Tesla has taken a harsh position with regards to providing any assistance to vehicles that were wrecked and sold off as salvage – at one point again actually disabling a vehicle or so it was reported. (I still can’t actually believe they are so stupid as to DO that but I can’t prove it.) But I suppose that once a vehicle is totaled and sold off as scrap, their obligations to warranty OR provide service are theoretically terminated. They actually claim they WILL service them for a fee.
    But in this case, we are not talking about a wrecked Tesla. This was a brand new Tesla purchased for cash. The owner is modifying it. But Tesla has both warranteed it and of course has an obligation to service it in any event if called on to do so.

    stretchmodels

    Automakers routinely attempt to wrap themselves in important sounding legalese about any attempt to modify, reverse engineer, or otherwise repaint their vehicles….etc. etc. DO understand this is almost ENTIRELY for their own entertainment and I hope the vague notion that the buyer wouldn’t otherwise know. In spite of the ongoing rulings from the very qualified “judges” and sea lawyers on the Tesla Motors Club, none of that really jives with U.S. law.

    The Magnuson–Moss Warranty Act (P.L. 93-637) is a United States federal law, (15 U.S.C. § 2301 et seq.). Enacted in 1975, it is the federal statute that governs warranties on consumer products. The Act was sponsored by Senator Warren G. Magnuson of Washington and U.S. Representative John E. Moss of California, both Democrats, as well as Senator Frank Moss of Utah, who co-sponsored it with Magnuson. According to the Report of the House of Representatives which accompanied the law (House Report No. 93-1197, 93d Cong 2d Sess.) the Magnuson–Moss act was enacted by Congress in response to the widespread misuse by merchants of express warranties and disclaimers. The legislative history indicates that the purpose of the Act is to make warranties on consumer products more readily understood and enforceable and to provide the Federal Trade Commission with means to better protect consumers.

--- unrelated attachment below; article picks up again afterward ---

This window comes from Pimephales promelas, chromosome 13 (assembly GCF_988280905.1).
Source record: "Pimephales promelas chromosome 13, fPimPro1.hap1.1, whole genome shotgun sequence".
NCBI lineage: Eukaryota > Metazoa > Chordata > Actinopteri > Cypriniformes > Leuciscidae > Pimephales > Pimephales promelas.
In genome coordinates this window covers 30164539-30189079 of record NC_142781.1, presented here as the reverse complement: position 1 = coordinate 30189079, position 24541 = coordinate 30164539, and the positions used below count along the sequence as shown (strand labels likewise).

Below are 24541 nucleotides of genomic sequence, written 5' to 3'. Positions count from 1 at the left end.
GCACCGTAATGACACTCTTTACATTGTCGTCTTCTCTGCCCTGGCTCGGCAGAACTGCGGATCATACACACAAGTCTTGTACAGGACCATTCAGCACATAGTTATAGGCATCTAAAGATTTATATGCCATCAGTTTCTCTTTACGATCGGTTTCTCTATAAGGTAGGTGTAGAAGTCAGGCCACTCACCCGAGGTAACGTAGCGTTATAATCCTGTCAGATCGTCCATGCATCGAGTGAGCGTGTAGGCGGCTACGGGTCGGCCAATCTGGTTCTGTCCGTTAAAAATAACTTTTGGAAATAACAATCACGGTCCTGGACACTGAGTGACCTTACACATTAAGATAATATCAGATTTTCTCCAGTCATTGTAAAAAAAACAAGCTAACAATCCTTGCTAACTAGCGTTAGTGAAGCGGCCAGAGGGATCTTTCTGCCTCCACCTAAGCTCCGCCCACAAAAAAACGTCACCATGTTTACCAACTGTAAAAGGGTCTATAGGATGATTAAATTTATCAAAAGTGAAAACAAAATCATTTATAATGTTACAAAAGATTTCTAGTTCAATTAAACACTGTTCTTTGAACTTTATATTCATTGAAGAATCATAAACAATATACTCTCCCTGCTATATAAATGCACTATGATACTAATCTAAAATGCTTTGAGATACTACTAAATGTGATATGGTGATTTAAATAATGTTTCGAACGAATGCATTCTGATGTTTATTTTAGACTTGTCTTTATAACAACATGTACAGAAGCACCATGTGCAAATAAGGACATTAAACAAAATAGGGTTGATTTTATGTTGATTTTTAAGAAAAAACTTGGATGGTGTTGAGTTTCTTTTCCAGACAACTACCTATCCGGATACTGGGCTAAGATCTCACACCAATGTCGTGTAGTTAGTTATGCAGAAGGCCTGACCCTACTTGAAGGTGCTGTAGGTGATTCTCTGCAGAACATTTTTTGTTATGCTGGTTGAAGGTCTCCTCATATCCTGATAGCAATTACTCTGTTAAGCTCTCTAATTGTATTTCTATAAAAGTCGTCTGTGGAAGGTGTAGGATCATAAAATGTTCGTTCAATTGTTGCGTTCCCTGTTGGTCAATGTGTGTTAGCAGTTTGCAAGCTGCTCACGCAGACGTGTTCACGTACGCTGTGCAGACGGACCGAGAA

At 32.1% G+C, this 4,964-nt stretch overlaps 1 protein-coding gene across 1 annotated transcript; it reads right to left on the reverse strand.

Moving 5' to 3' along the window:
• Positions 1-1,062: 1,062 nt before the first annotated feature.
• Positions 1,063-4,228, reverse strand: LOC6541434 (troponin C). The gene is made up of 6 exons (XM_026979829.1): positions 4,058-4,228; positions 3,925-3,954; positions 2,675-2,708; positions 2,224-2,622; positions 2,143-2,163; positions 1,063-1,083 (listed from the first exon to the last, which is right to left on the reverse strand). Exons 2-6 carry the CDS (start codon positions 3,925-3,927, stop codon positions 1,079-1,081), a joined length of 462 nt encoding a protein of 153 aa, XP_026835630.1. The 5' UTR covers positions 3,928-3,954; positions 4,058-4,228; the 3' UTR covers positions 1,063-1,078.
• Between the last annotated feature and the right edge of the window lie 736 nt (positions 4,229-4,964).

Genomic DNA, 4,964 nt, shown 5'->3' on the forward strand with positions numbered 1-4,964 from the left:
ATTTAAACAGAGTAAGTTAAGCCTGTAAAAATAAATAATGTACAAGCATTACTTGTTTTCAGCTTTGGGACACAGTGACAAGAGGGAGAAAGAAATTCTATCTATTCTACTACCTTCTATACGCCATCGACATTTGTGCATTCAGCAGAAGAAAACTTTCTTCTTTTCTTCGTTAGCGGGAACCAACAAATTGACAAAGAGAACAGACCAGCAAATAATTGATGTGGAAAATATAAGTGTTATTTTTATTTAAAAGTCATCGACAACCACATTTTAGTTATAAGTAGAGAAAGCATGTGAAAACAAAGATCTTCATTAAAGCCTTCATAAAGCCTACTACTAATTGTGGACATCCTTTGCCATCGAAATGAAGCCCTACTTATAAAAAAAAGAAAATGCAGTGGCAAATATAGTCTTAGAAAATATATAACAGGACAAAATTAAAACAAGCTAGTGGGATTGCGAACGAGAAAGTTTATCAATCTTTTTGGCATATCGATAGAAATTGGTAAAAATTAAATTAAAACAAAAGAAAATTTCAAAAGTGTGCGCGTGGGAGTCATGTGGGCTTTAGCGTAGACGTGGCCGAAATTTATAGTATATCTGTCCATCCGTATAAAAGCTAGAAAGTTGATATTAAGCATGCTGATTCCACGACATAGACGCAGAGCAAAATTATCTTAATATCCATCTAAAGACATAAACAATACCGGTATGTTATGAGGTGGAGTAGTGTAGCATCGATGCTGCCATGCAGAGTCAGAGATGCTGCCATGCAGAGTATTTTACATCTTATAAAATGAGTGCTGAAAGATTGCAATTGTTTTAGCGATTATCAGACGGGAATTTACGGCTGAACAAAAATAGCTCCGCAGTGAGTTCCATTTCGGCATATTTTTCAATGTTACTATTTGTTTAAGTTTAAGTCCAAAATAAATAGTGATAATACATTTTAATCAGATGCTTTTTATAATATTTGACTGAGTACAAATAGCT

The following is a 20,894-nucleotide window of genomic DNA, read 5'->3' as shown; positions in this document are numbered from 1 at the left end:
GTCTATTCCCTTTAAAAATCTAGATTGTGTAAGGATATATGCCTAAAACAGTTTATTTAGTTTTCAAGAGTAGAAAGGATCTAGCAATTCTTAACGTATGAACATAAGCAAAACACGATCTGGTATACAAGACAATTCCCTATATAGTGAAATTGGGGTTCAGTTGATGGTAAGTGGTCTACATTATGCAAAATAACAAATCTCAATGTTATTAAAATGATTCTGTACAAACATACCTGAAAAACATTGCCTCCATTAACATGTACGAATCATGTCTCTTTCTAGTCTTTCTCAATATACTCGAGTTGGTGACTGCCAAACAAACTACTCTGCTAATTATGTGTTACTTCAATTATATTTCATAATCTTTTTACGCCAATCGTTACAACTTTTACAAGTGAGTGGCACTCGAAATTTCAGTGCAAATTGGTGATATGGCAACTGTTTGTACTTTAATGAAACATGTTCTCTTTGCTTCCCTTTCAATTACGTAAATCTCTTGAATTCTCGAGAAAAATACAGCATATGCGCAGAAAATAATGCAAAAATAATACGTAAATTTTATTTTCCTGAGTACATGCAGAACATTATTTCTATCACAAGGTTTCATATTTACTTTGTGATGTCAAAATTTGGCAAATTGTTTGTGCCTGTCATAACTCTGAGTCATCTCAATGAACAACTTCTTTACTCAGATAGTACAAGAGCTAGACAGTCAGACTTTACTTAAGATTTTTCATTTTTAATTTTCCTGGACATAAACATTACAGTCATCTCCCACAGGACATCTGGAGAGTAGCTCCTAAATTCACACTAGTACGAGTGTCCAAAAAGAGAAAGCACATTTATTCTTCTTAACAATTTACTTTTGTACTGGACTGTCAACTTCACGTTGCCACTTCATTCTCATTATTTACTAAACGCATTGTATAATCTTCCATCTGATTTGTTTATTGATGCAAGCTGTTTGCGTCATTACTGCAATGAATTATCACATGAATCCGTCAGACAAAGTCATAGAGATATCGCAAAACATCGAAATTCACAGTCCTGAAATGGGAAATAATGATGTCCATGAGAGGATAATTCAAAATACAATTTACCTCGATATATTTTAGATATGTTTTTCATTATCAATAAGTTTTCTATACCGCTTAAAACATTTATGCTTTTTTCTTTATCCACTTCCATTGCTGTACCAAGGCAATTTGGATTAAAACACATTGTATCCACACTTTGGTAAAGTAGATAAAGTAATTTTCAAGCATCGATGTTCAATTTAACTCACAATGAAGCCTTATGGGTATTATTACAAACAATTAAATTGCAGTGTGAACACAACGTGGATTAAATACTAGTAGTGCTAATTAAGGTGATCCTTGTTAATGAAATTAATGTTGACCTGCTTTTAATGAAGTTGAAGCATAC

The statute is remedial in nature and is intended to protect consumers from deceptive warranty practices. Consumer products are not required to have warranties, but if one is given, it must comply with the Magnuson–Moss Act. Moreover, one of the key aids to the effectiveness of the Act is that a prevailing plaintiff may recover reasonable costs of suit, including attorney fees.